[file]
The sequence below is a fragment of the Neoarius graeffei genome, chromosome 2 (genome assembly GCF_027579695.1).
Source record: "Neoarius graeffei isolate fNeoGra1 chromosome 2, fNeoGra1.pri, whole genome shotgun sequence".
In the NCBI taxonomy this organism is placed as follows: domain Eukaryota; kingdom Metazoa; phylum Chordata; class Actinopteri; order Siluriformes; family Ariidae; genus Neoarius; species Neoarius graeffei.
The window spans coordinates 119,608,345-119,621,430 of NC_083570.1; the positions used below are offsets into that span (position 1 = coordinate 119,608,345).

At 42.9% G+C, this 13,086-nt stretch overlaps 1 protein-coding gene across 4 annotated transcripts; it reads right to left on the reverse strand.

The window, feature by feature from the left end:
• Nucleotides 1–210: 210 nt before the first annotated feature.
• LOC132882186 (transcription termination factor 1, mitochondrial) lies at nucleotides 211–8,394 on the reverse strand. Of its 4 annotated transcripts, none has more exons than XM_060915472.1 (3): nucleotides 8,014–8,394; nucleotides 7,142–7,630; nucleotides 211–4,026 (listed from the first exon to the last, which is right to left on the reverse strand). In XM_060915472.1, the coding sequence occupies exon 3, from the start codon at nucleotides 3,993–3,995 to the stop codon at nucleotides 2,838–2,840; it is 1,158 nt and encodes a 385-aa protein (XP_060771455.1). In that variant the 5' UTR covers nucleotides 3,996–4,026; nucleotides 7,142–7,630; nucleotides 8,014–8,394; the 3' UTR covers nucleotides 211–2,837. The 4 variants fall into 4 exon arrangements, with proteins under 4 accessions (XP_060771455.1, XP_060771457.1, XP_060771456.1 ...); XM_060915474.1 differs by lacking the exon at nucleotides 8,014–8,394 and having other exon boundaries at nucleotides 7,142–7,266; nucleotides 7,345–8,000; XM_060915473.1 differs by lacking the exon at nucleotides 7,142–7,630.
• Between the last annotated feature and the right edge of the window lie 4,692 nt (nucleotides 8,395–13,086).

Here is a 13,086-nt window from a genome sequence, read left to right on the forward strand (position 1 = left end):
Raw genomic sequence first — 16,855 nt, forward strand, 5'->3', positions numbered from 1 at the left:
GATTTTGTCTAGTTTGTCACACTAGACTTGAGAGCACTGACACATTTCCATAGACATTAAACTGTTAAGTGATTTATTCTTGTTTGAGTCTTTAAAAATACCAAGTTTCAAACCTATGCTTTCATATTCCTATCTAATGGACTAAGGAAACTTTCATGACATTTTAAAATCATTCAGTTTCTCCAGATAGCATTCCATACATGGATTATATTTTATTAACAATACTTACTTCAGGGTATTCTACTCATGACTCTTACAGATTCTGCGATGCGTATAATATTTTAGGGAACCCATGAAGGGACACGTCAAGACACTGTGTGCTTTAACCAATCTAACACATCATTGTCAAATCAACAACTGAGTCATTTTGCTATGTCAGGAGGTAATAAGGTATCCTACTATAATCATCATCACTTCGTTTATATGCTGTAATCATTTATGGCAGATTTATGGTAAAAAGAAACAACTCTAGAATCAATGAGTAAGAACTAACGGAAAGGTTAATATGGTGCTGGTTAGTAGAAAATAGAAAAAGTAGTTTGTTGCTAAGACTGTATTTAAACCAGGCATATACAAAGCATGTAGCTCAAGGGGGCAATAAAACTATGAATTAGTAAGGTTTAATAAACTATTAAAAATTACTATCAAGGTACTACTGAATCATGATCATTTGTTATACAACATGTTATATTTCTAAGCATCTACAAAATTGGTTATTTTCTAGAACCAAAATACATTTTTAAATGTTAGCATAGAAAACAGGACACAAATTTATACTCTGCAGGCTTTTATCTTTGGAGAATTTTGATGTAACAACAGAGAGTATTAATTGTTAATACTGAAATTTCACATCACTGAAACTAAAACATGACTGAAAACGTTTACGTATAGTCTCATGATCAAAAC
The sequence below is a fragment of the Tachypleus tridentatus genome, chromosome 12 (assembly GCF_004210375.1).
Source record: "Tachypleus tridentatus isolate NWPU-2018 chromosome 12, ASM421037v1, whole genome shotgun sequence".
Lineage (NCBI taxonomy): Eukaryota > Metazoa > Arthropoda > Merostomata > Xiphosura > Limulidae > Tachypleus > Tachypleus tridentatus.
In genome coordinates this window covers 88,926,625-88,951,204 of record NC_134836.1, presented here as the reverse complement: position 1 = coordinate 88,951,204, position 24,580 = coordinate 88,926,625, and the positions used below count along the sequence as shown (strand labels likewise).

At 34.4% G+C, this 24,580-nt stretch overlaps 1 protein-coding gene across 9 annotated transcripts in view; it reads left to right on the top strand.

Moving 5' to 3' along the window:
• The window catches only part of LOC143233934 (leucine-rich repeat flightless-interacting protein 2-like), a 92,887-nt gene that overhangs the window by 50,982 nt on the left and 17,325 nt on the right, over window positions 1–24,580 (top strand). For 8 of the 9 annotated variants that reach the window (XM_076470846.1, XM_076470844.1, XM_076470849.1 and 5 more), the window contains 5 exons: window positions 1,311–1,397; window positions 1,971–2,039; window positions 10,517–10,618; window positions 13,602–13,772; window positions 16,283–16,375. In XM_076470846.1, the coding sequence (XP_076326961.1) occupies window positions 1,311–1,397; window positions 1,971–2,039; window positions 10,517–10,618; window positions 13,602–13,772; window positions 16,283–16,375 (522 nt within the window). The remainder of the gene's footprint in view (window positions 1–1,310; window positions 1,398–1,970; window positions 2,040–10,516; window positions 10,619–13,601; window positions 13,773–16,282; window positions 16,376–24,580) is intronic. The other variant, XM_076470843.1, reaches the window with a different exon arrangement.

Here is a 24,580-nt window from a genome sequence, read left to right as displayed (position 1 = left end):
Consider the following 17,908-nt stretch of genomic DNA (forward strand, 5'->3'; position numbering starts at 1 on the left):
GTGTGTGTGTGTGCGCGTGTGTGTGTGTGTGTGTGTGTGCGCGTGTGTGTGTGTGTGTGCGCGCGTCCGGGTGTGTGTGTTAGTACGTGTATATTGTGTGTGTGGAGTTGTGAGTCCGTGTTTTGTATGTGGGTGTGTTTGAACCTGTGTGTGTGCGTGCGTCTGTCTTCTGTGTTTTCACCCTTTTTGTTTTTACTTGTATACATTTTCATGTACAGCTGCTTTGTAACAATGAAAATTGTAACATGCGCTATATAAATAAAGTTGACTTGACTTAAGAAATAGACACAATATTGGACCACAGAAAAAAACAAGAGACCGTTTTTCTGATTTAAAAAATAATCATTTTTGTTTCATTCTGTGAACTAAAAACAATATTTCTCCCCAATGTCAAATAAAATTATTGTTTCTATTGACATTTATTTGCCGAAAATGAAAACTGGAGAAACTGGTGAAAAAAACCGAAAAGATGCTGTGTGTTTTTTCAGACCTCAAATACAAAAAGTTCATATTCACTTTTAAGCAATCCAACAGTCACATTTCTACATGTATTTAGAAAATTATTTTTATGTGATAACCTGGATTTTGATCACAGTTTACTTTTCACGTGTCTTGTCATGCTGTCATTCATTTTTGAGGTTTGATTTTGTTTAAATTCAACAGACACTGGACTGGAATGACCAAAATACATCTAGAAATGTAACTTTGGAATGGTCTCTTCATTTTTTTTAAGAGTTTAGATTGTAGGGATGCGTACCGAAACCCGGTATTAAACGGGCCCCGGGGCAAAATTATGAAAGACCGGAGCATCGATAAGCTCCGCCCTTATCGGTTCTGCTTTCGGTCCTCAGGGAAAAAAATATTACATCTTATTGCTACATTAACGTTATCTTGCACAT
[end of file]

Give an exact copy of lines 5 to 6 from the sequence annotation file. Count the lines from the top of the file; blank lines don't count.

At 42.9% G+C, this 13,086-nt stretch overlaps 1 protein-coding gene across 4 annotated transcripts; it reads right to left on the reverse strand.

The window, feature by feature from the left end: